I still have to read the rest (maybe this summer), but from a quick look at it also have a mixed feeling about its contents.
    Last edited: Jun 4, 2020
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  12. Orwell1984

    Orwell1984 Senior Member

    [​IMG]Just arrived. Looks very nice indeed.
    Last edited: Jun 4, 2020
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  13. canuck

    canuck Closed Account

    Whitaker's books are a mixed bag but I've taken something from every one. Even when the writing is a little shaky, I believe Whitaker's perspective on the war and individual actions is unique. He saw it from various vantage points over an extended period and fills a void where there is little content from other Canadian commanders. Few other authors have that degree of appreciation for the day to day context of those times. On balance, I think his material is must read for any serious student of Canadian actions.
  14. bamboo43

    bamboo43 Very Senior Member

    I've never read one of Bernard Fergusson's books and been disappointed. Wilderness is a great collection of veteran anecdotes and experiences.
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  15. bamboo43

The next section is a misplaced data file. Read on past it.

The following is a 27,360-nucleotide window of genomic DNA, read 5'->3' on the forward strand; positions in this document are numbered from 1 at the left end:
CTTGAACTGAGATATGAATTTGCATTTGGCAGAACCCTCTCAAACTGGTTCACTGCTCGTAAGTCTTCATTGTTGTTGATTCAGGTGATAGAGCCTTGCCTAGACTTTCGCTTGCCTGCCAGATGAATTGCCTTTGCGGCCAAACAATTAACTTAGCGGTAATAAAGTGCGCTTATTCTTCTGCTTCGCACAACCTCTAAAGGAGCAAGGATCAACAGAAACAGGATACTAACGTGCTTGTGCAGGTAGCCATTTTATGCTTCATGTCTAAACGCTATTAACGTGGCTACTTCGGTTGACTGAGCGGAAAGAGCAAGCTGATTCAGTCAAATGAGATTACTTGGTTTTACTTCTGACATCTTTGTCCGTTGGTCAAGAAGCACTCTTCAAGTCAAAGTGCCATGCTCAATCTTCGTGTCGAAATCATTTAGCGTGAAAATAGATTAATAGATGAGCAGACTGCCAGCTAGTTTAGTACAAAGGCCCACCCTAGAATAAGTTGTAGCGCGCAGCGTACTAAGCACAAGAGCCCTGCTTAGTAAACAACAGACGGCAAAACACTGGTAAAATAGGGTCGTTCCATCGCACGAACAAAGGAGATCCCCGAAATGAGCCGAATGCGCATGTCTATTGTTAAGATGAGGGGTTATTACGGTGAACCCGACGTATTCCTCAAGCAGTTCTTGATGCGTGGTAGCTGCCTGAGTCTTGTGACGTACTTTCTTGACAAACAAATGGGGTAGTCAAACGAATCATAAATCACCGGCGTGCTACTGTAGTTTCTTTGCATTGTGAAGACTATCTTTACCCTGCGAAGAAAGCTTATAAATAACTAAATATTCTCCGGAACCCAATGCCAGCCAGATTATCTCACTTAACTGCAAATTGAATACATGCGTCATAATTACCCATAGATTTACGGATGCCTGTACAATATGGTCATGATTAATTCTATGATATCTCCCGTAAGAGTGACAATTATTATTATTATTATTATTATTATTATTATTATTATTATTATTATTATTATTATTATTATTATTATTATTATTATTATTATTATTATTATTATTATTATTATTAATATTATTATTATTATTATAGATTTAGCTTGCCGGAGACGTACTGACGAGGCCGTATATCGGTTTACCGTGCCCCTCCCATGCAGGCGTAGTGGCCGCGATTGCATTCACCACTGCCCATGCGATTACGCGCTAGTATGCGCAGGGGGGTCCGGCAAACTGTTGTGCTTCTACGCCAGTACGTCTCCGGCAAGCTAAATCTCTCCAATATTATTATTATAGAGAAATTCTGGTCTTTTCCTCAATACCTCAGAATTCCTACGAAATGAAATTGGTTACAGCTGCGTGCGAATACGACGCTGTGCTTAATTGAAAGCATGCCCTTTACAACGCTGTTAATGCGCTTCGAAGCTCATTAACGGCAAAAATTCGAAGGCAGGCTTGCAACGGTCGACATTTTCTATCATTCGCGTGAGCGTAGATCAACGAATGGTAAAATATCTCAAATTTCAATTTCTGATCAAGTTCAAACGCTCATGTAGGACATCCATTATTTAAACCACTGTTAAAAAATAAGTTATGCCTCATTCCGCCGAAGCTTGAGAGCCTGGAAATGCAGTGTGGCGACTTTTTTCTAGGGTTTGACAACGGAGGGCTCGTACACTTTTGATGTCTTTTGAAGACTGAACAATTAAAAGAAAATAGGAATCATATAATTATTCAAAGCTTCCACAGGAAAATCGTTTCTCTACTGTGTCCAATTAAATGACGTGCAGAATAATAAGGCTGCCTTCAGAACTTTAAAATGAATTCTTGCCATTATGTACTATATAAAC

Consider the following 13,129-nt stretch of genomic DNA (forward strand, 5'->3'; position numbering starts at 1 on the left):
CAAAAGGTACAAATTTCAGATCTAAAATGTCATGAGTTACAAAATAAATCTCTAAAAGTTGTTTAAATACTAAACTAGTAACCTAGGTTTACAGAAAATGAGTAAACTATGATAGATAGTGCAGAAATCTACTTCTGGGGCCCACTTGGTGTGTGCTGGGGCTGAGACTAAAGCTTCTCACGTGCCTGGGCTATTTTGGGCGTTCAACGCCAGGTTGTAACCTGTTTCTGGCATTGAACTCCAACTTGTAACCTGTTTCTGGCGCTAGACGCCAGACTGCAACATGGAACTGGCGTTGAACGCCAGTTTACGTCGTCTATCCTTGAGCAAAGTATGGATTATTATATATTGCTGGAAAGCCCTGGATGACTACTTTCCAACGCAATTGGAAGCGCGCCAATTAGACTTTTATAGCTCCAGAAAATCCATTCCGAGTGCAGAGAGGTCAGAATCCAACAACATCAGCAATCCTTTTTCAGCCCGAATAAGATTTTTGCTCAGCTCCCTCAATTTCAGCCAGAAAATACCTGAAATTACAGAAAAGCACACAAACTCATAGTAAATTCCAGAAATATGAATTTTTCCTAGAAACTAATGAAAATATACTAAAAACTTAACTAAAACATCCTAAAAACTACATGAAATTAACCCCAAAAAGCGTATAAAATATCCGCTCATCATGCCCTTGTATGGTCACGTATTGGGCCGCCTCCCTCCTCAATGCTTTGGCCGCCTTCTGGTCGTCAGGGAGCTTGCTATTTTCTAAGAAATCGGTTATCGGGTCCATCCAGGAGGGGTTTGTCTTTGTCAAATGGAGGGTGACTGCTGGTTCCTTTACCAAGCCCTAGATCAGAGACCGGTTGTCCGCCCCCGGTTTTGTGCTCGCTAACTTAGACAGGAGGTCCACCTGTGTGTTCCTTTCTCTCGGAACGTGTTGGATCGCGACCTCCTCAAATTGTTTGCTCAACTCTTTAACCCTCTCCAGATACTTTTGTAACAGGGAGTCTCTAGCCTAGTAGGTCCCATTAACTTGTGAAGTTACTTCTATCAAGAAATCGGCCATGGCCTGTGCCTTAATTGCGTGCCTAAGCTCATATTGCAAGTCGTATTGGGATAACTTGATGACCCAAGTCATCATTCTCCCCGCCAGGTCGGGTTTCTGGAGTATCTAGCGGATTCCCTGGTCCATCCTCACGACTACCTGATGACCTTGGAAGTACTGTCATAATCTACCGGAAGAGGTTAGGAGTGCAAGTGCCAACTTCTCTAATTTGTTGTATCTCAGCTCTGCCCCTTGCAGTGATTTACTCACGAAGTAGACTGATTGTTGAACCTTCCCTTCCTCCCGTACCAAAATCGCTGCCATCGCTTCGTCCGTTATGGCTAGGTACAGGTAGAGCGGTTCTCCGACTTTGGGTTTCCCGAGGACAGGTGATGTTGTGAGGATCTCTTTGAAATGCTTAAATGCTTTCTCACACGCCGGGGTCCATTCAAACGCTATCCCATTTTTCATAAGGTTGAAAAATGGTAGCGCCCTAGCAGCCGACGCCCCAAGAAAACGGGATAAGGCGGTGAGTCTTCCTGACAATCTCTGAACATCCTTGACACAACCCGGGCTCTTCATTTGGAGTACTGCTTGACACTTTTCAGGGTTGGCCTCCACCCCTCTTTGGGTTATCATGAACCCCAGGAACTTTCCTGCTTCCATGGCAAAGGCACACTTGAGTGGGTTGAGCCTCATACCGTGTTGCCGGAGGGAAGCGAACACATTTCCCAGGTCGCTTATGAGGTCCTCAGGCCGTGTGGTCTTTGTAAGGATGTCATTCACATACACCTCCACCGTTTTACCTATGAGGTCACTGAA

bamboo43 Very Senior Member

    I've borrowed another book from my Dad's collection: Churchill, a biography by Roy Jenkins.
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  16. von Poop

    von Poop Adaministrator Admin

    Enjoyed that one.
    Woy could write, and deserved the plaudits it received on publication. He also knew a thing or two about jumping political ship, not unlike Churchill.
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  17. Robert-w

    Robert-w Banned

    Although Churchill was better at not jumping onto a sinking one.
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  18. Chris C

    Chris C Canadian researcher

    I just ordered a copy of The Story of 57th (East Surrey) Anti-Tank Regiment, Royal Artillery (T.A.) Part Two: Home Forces and North Africa 1940-1943 from Ray Goodacre who is a poster here.
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  19. Wobbler

    Wobbler Well-Known Member

    Very much looking forward to reading both.

    Tell me Steve, I was considering Fergusson’s “Beyond the Chindwin” too, but would I be duplicating my efforts in any way, what with already having “Wild Green Earth”?

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  20. bamboo43

    bamboo43 Very Senior Member

    I was going to spell his name just as you have VP, but with all the PC elements of today's news stories, I didn't. I'm slipping, I know I am!!